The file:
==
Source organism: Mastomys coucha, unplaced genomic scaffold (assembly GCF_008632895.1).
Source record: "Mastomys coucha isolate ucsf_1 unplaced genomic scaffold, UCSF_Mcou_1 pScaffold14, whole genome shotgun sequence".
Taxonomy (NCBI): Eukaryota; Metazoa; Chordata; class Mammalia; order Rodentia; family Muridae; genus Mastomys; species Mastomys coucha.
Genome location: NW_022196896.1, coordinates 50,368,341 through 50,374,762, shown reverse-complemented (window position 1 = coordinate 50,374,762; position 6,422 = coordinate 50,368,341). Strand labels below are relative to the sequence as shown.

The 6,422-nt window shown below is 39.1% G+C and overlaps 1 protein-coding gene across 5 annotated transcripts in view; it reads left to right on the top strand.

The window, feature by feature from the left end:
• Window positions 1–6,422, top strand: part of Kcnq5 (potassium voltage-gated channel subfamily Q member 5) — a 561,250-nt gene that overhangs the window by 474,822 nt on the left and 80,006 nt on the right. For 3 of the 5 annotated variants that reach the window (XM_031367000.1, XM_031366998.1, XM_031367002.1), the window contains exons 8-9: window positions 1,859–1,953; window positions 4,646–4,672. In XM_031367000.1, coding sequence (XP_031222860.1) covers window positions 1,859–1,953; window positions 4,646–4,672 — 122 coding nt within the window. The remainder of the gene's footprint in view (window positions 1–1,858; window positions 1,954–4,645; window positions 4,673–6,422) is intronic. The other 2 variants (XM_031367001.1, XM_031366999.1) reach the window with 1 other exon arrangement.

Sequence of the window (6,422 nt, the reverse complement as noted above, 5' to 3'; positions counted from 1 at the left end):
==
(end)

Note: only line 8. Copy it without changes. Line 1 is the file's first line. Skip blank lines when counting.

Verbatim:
Sequence of the window (6,422 nt, the reverse complement as noted above, 5' to 3'; positions counted from 1 at the left end):